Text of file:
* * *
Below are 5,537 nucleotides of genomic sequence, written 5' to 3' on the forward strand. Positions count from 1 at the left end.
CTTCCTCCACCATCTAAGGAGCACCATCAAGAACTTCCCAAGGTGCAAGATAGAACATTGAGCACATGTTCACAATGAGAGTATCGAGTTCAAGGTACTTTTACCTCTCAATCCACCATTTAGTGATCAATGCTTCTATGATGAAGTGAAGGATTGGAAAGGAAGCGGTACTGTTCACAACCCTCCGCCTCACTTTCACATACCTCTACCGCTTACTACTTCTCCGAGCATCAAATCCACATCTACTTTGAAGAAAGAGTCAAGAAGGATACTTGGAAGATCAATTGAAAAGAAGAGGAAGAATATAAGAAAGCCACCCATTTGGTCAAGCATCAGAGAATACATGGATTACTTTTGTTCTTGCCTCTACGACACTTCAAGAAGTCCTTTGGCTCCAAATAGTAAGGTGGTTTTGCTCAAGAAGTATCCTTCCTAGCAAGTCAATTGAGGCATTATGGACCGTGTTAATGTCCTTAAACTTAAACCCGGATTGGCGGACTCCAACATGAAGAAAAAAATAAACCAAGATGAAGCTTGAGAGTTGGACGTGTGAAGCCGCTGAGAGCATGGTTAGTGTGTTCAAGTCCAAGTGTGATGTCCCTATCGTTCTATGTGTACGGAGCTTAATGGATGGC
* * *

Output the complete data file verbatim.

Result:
Below are 5,537 nucleotides of genomic sequence, written 5' to 3' on the forward strand. Positions count from 1 at the left end.
CTTCCTCCACCATCTAAGGAGCACCATCAAGAACTTCCCAAGGTGCAAGATAGAACATTGAGCACATGTTCACAATGAGAGTATCGAGTTCAAGGTACTTTTACCTCTCAATCCACCATTTAGTGATCAATGCTTCTATGATGAAGTGAAGGATTGGAAAGGAAGCGGTACTGTTCACAACCCTCCGCCTCACTTTCACATACCTCTACCGCTTACTACTTCTCCGAGCATCAAATCCACATCTACTTTGAAGAAAGAGTCAAGAAGGATACTTGGAAGATCAATTGAAAAGAAGAGGAAGAATATAAGAAAGCCACCCATTTGGTCAAGCATCAGAGAATACATGGATTACTTTTGTTCTTGCCTCTACGACACTTCAAGAAGTCCTTTGGCTCCAAATAGTAAGGTGGTTTTGCTCAAGAAGTATCCTTCCTAGCAAGTCAATTGAGGCATTATGGACCGTGTTAATGTCCTTAAACTTAAACCCGGATTGGCGGACTCCAACATGAAGAAAAAAATAAACCAAGATGAAGCTTGAGAGTTGGACGTGTGAAGCCGCTGAGAGCATGGTTAGTGTGTTCAAGTCCAAGTGTGATGTCCCTATCGTTCTATGTGTACGGAGCTTAATGGATGGC